Deputy PM Nick Clegg has proposed a new scheme allowing parents to draw on their pension funds to underwrite their children’s deposits when buying homes.
The Liberal Democrat leader yesterday announced the move, which would allow up to a quarter of a pensioner’s savings to be used to guarantee the deposits, whereas the funds had previously not been accessible until retirement. In the case of default, the parent’s cash is lost.
It is hoped that 12,500 people will take advantage of the scheme, with an average of £10,000 from each pension used in the guarantees.
The policy is still in the planning stage but is hoped to generate up to £125 million to stimulate the housing market.
In recent weeks the government has tried to tackle the crisis gripping the housing sector, with measures ranging from a £10 billion credit guarantee, an assault on section 106 agreements and a £200m funding package to boost the rental sector.
But as house prices continue to spiral upwards in many parts of the country the housebuilding market has stagnated, with many would-be homebuyers unable to secure mortgage financing.
Mr Clegg told the BBC’s Andrew Marr Show: “We have thousands of young people who are desperate to get their feet on the first rung of the property ladder, but deposits have doubled and the number of young people asking help from family members to get a mortgage has doubled.”
“We are going to allow parents and grandparents to use their pension pots to act as a guarantee so their children and grandchildren can take out a deposit and buy a home.”
National Housing Federation chief executive David Orr welcomed the move, but warned that those unable to get funding from family members would need shared ownership schemes and a greater credit availability to get on the housing ladder.
He added: “The underlying problem to address is the lack of affordable new homes.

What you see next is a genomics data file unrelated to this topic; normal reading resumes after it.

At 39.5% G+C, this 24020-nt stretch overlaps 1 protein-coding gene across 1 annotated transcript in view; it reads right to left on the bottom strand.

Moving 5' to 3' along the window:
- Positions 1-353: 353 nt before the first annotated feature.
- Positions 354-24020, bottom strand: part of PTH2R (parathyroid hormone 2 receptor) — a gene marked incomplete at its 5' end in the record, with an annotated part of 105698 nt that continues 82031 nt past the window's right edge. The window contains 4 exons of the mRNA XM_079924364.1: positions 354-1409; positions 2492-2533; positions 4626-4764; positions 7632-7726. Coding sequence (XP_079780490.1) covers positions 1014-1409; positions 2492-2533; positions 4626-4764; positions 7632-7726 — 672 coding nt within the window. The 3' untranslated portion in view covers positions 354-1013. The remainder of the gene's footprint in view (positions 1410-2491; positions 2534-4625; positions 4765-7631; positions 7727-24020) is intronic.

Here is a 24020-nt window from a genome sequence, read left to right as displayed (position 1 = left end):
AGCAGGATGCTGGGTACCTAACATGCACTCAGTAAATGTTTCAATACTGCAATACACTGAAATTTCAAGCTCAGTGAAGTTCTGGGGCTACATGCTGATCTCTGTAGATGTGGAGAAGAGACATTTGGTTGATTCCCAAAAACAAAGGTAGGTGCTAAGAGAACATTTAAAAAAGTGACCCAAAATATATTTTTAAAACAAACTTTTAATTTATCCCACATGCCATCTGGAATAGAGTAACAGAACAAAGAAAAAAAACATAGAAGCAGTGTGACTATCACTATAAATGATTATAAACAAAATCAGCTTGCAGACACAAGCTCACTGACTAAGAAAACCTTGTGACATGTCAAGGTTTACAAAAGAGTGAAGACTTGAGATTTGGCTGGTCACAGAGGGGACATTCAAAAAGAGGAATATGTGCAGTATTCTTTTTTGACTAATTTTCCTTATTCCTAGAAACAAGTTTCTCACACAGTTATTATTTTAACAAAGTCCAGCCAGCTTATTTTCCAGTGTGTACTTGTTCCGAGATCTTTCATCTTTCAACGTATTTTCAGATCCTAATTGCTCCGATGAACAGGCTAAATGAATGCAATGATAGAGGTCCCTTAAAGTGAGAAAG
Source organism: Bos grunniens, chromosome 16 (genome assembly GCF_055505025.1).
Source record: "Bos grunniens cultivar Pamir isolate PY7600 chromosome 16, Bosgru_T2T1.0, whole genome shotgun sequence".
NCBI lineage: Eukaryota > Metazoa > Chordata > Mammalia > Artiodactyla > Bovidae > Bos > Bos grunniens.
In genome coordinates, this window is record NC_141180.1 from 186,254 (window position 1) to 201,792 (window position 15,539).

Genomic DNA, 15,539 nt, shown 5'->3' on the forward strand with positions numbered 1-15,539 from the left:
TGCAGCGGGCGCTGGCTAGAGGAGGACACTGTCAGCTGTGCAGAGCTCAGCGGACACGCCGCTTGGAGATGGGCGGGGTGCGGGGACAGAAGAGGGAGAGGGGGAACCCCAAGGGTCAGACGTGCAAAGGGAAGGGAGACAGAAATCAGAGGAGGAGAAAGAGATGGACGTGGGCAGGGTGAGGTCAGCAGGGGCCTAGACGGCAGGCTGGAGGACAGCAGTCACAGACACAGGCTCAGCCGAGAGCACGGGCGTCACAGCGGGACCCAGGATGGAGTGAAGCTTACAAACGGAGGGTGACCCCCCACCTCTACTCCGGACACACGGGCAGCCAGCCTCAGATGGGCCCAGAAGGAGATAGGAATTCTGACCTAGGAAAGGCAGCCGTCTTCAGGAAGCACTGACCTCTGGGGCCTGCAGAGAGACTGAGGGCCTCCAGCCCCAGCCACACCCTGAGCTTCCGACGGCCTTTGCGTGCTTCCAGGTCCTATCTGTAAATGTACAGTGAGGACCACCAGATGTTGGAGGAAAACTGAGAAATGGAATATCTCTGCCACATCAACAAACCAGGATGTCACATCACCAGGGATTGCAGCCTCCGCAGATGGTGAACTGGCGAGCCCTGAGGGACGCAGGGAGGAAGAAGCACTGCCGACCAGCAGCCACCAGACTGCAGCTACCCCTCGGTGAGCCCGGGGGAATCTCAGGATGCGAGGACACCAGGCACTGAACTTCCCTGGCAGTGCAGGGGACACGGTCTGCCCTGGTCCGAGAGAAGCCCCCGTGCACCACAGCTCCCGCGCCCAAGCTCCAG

“Building more would provide thousands of homes for families, give thousands of young people in our towns and cities a skilled job and keep many family-run local firms in business.”
National Association of Pension Funds chief executive Joanna Segars meanwhile questioned the move, saying: “We wonder if this is a good solution – we need to see more detail on how this might work.
“At first glance this idea leaves us feeling slightly uneasy. A pension can only be spent once and this policy could end up leaving retirees out of pocket.
“The UK already has a serious problem with people saving too little for their old age.
“People need to keep their pension for their retirement, especially with rising longevity and the costs of long-term care.”
Council of Mortgage Lenders head of membership and external affairs Sue Anderson added to the calls for more detail.
“From a lender’s point of view, it’s an interesting idea,” she said, “because it may reduce the perceived risk, and therefore increase the perceived viability for people to whom access might be difficult.
“It gives them [banks] an extra fallback position; it gives them an extra layer of security.
“They ought to have to hold less capital against that loan, which would be really helpful, and in theory that could flow through to making their lending appetite higher.”